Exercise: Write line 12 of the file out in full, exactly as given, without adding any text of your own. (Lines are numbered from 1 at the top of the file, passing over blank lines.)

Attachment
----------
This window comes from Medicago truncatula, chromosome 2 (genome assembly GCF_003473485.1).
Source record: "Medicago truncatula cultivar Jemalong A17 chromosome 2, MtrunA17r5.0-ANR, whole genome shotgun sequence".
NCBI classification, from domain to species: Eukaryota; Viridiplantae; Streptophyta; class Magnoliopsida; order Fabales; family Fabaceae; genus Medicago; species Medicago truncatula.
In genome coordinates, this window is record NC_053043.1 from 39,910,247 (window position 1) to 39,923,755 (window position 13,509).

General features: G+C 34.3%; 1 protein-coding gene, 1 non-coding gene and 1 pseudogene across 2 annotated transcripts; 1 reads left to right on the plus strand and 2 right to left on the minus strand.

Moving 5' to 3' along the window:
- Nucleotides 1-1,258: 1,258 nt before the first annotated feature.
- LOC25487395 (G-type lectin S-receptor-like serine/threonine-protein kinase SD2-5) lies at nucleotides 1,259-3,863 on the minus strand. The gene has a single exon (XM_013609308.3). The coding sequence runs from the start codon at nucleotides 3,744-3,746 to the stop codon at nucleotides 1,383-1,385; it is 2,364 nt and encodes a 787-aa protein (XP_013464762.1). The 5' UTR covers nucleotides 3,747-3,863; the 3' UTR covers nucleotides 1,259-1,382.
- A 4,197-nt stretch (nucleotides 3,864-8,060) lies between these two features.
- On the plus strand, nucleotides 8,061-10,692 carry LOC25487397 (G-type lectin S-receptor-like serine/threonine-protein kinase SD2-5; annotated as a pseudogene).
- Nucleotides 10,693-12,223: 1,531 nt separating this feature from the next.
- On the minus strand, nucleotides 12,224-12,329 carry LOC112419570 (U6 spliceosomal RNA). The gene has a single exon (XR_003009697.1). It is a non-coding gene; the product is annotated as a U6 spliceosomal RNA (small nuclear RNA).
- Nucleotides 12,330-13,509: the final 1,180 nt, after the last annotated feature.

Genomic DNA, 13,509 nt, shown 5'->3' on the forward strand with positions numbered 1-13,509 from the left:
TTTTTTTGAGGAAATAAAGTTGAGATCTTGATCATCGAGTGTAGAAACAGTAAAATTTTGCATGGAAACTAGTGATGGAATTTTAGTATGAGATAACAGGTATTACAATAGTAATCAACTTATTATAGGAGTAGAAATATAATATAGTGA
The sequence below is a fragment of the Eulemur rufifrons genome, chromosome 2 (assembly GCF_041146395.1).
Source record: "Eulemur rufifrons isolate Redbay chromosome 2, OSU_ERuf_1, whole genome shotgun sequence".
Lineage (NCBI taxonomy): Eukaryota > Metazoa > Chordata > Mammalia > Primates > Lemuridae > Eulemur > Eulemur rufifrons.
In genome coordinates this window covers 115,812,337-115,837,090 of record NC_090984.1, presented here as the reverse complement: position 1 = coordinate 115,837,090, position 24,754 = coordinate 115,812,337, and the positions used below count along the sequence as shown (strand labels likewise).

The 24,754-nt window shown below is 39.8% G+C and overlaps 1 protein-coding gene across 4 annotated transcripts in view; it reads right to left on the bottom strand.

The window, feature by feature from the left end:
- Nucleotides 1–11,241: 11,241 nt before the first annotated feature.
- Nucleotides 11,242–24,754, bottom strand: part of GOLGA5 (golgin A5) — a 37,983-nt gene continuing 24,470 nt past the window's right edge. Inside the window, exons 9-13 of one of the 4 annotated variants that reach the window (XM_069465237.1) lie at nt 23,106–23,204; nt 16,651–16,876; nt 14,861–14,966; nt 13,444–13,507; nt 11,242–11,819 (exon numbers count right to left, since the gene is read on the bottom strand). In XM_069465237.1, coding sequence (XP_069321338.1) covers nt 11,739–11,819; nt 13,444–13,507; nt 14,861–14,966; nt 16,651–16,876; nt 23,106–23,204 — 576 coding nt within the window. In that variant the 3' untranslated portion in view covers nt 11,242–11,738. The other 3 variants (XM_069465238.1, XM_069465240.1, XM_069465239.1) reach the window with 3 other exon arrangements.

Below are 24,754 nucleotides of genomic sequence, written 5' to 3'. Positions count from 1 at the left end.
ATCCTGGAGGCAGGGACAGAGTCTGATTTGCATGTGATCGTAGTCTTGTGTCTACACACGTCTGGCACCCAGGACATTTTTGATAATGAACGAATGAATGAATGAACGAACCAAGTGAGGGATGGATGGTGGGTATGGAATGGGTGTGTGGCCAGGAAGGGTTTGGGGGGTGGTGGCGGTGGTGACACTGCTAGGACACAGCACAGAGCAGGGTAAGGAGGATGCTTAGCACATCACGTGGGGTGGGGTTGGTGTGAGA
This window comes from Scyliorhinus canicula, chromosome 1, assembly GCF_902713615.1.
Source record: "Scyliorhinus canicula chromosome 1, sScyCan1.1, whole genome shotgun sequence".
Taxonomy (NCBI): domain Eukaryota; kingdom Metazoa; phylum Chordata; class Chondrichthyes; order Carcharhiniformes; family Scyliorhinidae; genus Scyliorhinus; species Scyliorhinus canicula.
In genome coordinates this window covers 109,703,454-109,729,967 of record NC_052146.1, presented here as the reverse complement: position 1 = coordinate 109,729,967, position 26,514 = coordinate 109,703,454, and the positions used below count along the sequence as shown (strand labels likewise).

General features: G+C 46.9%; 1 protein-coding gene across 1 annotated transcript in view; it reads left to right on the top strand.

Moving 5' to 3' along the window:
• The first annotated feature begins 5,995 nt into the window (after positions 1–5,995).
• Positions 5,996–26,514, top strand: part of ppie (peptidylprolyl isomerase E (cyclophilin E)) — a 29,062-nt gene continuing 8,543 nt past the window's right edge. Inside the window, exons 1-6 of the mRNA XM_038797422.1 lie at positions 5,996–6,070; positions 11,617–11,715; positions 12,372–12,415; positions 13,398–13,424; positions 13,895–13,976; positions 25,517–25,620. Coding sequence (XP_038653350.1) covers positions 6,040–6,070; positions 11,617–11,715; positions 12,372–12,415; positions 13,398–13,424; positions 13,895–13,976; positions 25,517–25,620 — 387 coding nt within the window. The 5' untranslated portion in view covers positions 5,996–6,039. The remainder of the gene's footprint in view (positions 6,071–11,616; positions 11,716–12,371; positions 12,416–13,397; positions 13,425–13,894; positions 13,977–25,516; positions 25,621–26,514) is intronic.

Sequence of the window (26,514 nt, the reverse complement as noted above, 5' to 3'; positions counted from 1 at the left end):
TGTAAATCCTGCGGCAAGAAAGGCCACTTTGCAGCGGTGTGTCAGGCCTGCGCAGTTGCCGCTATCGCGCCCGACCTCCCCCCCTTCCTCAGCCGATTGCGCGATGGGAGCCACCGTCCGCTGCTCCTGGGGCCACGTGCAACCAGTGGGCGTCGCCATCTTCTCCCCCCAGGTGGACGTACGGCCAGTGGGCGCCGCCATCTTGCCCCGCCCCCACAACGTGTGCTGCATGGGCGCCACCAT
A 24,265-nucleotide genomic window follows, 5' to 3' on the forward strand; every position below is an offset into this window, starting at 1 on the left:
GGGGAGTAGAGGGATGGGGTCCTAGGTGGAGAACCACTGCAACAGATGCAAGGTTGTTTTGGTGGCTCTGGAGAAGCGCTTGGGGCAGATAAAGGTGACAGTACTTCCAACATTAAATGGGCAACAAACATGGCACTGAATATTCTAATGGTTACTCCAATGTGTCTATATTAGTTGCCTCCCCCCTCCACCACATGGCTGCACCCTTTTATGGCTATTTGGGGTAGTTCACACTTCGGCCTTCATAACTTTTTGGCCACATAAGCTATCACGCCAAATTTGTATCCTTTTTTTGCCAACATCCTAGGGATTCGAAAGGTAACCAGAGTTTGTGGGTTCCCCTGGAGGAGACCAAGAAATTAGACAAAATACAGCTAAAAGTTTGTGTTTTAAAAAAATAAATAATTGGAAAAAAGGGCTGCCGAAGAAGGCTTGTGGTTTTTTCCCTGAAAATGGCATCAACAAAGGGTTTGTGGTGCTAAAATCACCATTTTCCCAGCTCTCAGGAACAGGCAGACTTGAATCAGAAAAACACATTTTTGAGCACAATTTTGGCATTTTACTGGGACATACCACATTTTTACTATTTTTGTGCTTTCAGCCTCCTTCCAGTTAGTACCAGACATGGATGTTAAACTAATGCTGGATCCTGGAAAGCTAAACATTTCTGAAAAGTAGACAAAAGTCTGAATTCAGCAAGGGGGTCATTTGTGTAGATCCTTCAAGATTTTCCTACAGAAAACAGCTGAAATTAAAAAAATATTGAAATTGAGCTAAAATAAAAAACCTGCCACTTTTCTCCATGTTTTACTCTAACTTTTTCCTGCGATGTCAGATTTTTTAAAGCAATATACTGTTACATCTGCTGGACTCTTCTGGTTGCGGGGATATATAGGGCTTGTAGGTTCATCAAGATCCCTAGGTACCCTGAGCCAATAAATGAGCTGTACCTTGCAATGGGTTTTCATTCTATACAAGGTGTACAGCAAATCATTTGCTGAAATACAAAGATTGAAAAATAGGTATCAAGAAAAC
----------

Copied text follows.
- On the minus strand, nucleotides 12,224-12,329 carry LOC112419570 (U6 spliceosomal RNA). The gene has a single exon (XR_003009697.1). It is a non-coding gene; the product is annotated as a U6 spliceosomal RNA (small nuclear RNA).